Reason 3: Nervousness
Being smaller makes dogs more fearful, so it’s no surprise small dogs would lick out of nervousness.
When a dog is stressed out or nervous, there are a few things to watch out for in its body language.
- tail tucked
- licking its lips profusely
- revealing the whites of its eyes
For this type of licking, we do not want to reprimand a nervous dog for self-soothing behavior.
If your dog is licking out of nervousness, you will want to redirect it instead of telling it NO or getting mad at it for licking.
It’s essential that when our pups communicate, we listen. After all, we are their most significant friends and protectors, and they will look to us if they feel anxious.
Reason 4: Attention-seeking and attachment behaviors
When a dog licks you, it may be trying to get your attention and is probably exhibiting behaviors that could do just that.
Believe it or not, whether it’s good or bad attention, attention is still ATTENTION, and to a seemingly attention-deprived dog, it doesn’t care whether it’s positive or not.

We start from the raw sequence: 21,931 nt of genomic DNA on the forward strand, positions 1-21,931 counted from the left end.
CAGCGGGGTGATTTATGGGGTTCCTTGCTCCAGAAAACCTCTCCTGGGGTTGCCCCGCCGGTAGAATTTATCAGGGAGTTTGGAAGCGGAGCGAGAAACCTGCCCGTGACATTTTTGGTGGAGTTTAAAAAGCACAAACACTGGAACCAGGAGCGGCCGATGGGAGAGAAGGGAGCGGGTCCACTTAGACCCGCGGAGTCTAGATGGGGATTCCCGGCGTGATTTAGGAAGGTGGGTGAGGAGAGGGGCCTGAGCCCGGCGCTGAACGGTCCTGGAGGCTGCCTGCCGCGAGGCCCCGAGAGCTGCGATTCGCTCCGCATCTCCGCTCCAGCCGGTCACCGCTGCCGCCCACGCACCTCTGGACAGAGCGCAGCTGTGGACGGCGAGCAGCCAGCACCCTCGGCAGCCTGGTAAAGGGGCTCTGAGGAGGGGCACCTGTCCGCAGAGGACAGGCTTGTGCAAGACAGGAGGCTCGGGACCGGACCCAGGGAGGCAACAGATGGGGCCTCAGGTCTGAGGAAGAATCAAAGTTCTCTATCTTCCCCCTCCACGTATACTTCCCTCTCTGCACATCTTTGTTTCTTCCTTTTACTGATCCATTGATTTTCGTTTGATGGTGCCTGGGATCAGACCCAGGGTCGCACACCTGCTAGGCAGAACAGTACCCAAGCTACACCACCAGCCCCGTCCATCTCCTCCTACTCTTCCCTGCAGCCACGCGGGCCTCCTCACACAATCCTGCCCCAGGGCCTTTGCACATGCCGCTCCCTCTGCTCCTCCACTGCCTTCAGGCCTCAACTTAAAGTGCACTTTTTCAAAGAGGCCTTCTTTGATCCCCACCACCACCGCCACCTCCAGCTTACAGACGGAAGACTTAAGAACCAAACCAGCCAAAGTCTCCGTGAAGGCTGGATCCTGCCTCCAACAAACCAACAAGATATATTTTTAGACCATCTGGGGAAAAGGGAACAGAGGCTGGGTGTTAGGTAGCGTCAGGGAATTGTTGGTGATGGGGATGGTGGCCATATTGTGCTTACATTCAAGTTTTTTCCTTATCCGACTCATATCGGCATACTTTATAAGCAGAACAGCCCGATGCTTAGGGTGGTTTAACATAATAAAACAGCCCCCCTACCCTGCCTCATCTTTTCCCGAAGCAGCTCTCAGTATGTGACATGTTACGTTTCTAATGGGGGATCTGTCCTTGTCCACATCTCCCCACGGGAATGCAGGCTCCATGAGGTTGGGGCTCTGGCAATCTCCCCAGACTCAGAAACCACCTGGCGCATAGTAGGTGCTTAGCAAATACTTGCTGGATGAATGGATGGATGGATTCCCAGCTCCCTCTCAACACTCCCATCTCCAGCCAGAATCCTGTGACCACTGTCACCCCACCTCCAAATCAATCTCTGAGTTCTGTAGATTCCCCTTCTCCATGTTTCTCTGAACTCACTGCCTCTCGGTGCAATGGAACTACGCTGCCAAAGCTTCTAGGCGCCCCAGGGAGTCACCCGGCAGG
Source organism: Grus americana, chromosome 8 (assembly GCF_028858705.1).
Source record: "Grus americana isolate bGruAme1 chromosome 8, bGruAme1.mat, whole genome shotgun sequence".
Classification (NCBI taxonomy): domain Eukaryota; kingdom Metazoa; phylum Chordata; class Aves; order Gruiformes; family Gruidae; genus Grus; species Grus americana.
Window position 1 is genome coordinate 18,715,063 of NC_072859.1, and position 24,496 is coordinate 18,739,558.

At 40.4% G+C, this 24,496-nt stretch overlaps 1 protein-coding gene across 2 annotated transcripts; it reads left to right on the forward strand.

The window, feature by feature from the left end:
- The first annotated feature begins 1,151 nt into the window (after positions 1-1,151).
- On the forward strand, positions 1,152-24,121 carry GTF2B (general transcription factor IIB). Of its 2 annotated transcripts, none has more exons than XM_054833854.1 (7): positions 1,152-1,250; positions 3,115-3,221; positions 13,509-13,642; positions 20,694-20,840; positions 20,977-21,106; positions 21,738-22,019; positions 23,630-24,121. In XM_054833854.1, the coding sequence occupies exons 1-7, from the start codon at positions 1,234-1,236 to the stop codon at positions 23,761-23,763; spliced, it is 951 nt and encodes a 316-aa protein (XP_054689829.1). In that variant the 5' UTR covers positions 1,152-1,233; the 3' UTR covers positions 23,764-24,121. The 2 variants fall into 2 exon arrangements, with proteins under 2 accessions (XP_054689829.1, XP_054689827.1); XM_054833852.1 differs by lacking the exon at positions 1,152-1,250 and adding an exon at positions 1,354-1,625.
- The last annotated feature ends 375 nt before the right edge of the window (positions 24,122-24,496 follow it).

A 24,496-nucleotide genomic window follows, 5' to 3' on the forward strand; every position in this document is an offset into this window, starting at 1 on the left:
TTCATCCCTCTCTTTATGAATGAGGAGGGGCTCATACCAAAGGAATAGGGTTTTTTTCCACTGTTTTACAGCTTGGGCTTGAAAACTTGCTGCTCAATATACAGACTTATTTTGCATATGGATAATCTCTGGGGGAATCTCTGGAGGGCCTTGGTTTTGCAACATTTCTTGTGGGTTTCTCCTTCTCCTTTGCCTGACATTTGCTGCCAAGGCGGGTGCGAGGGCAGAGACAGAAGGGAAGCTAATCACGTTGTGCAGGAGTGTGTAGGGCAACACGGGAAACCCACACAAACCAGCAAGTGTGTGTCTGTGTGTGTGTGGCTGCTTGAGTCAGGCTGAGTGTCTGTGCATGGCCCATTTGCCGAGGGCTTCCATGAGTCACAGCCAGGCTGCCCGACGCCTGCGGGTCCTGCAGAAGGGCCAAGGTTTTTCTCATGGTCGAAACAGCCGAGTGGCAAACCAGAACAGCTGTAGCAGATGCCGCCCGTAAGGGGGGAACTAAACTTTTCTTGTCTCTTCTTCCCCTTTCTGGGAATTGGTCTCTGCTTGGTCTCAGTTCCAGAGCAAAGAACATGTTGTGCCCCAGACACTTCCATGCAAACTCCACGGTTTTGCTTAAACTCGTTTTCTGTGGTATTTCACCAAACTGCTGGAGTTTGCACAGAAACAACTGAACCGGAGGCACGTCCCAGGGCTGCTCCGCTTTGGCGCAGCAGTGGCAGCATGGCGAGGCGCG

What some don’t realize is that small dogs often get overlooked. They aren’t tall enough for us to pet their head without us bending over, and sometimes we don’t want to reach down to give them some love.
We all have busy lives, and whether we are rushing around to do the dishes, mop the floor, or cook our food, we often forget the time we are at home is sometimes the only time our dogs have with us. They just want to be noticed.
When a small dog exhibits attachment behaviors such as excessive licking or jumping, it is less likely to be corrected because it is much more noticeable with large dogs.
If a 150-pound ball of fluff licks you, you better believe someone will be drenched in drool, and the behavior will be corrected.
Small dogs have a long record of getting away with things like that. They have even genetically adapted to exhibiting such behaviors because they have been “babied” for decades.
Reason 5: Closeness to the owner
We all know our little dogs get picked up WAY more often than we would a giant dog, but why does this mean more licking?
When a dog gets close to your face, it’s their instinct to lick, and they get rewarded by your smile and the attention they get.
Even if you don’t enjoy it, they are instinctually wired to lick your face, and they might even be doing it because they can smell your breath (and want to taste your mouth) which is enticing for them.
Small dogs are also more likely to be on the tall part of the couch or your lap in a chair where they can reach your face, and face licking is the best kind of licking for a dog.